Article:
black-eyed Susan

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Related to black-eyed Susans: coneflowers
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  • noun

Synonyms for black-eyed Susan

tropical African climbing plant having yellow flowers with a dark purple center

annual weedy herb with ephemeral yellow purple-eyed flowers

the state flower of Maryland

References in periodicals archive ?
Creepy and compelling, Black-Eyed Susans is a shadowy and crooked journey to a very dark place indeed, a twisty fairytale that deceives you just when you think you've cracked it and a thriller to make you remember why you love thrillers.
In summer, black-eyed Susan (Rudbeckia hirta) infuses the garden with brilliant yellow daisylike blooms.
In the garden and in the meadow, Black-eyed Susans provide bright golden-yellow flowers throughout late summer and into the fall.
I seeded some Black-Eyed Susans one year in late October and the following spring was very dry until mid June, resulting in little germination.
The photo contains black-eyed susans, impatiens, and marigolds as well as a headless sculpture and a cat with glowing eyes.
She carried an English garden bouquet of black-eyed Susans, hypericum, white wax flower, and rosemary.
The summer display boasts colorful annuals, including coneflowers, black-eyed Susans, joe-pye weed, rhododendrons, azaleas and peonies.
Native wildflowers such as black-eyed susans and phlox also bring them in, as does the aptly named bee balm, a hardy, spreading perennial that Native Americans used for tea.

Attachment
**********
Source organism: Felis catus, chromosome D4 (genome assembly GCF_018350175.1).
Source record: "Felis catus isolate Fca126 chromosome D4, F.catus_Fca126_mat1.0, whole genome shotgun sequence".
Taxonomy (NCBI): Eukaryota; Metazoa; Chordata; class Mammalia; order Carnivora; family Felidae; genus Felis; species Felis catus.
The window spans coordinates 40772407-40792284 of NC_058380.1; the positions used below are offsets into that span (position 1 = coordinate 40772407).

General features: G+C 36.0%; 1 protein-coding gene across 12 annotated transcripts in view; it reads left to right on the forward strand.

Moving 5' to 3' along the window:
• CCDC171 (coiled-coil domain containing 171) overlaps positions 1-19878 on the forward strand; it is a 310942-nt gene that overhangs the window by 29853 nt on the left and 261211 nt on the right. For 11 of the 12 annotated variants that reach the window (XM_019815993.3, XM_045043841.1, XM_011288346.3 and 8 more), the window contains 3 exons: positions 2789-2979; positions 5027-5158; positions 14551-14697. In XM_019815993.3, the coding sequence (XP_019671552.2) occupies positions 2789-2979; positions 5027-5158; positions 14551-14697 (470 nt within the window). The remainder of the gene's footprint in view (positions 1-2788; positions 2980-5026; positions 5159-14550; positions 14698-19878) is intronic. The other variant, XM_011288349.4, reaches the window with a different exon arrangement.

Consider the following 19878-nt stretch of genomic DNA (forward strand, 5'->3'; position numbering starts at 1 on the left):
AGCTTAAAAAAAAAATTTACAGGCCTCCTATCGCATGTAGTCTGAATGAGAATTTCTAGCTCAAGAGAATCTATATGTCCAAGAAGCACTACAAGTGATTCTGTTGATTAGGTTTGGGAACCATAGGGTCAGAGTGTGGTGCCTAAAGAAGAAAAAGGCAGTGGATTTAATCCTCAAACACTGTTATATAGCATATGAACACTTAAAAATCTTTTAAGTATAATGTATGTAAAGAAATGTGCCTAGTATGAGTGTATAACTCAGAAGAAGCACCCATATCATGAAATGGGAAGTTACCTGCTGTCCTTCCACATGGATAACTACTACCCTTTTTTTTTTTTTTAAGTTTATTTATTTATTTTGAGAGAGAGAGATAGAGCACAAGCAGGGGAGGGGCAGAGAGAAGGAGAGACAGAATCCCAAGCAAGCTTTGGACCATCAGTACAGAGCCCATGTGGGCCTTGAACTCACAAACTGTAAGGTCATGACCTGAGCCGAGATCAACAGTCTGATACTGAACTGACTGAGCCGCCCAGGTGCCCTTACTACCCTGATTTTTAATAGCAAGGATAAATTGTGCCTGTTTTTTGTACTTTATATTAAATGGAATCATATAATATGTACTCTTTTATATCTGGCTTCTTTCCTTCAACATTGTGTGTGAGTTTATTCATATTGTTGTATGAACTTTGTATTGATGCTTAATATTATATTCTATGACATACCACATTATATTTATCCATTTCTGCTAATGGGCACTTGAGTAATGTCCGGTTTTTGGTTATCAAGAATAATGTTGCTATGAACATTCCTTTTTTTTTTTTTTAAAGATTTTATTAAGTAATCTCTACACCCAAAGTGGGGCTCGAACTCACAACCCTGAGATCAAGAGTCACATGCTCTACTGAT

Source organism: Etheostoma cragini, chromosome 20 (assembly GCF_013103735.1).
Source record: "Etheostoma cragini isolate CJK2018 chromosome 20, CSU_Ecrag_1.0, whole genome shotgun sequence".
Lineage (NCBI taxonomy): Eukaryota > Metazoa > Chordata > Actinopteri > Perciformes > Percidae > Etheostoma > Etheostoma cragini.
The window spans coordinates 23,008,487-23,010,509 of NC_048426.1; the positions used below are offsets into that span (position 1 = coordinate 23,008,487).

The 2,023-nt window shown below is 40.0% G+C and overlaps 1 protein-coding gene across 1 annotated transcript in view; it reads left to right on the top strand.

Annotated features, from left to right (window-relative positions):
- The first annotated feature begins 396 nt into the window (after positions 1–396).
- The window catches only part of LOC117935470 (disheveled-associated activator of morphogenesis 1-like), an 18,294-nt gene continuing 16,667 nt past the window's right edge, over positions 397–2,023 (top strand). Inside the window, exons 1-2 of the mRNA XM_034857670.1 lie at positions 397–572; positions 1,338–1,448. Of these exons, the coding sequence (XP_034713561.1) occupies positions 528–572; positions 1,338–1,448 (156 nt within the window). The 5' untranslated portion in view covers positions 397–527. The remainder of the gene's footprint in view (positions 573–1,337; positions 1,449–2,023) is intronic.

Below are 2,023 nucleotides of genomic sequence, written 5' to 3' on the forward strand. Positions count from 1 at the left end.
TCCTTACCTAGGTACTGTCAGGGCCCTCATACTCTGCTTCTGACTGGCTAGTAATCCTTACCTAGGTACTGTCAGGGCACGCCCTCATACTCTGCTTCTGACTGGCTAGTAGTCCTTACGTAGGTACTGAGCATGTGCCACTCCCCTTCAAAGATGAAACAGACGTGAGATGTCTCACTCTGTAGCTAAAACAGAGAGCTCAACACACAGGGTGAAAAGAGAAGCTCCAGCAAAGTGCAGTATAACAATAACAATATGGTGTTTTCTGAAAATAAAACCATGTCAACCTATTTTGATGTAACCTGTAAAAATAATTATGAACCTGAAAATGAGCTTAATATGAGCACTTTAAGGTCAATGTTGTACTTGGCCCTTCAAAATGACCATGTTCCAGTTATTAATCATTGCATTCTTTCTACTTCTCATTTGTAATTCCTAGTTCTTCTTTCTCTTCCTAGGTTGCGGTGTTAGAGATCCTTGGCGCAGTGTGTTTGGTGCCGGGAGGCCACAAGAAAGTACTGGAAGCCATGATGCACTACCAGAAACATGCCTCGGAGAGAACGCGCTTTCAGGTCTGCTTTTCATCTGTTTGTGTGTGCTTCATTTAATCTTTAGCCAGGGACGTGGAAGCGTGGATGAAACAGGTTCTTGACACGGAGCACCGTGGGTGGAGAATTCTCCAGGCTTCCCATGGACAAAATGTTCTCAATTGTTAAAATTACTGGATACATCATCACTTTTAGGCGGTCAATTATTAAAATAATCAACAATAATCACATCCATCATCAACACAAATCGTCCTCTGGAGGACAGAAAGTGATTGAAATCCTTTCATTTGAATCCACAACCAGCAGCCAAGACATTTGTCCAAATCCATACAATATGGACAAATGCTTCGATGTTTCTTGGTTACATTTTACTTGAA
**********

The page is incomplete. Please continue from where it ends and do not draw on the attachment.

Unlike other black-eyed Susans, 'Prairie Sun' has pale green centers surrounded by 3- to 6-inch-wide daisies.
But not to worry you can grow a collection of Black-eyed Susans with Thunbergia Blushing Susan which has been eight years in the breeding by T&M.
If orange is your color of choice and you have decided to plant orange Profusion zinnias in a sunny bed, offset by orange marigolds and orange Mexican sunflowers (Tithonia rotundifolia), you could also add orange black-eyed Susans (Rudbeckia hirta) to the mix.
As if to affirm the difficulty of overcoming what the editors refer to as "Euro-American standards set by the dominant discourse," Puschmann-Nalenz lets drop an all-too-familiar judgment when she archly proclaims Terry McMillan's introduction to Breaking Ice (1990) more wanting in "level[s] of abstraction" than Mary Helen Washington's introduction to Black-Eyed Susans (1975/1990).
Oak, pitch pine, and beach plum joined perennial grasses and Indian nutgrass, native aster, and black-eyed Susans, among other wildflowers.
While Georgians are accustomed to blossoming Black-eyed Susans, Cosmos and Poppies, Georgia DOT landscape architects decided to do something new.
Given in marriage by a very proud father, and followed down the natural sloping hillside aisle by her beloved Pomeranian, Jessica met her groom beneath a magnificent oak tree whose branches held 35-inch circular kissing balls made of sunflowers and black-eyed Susans.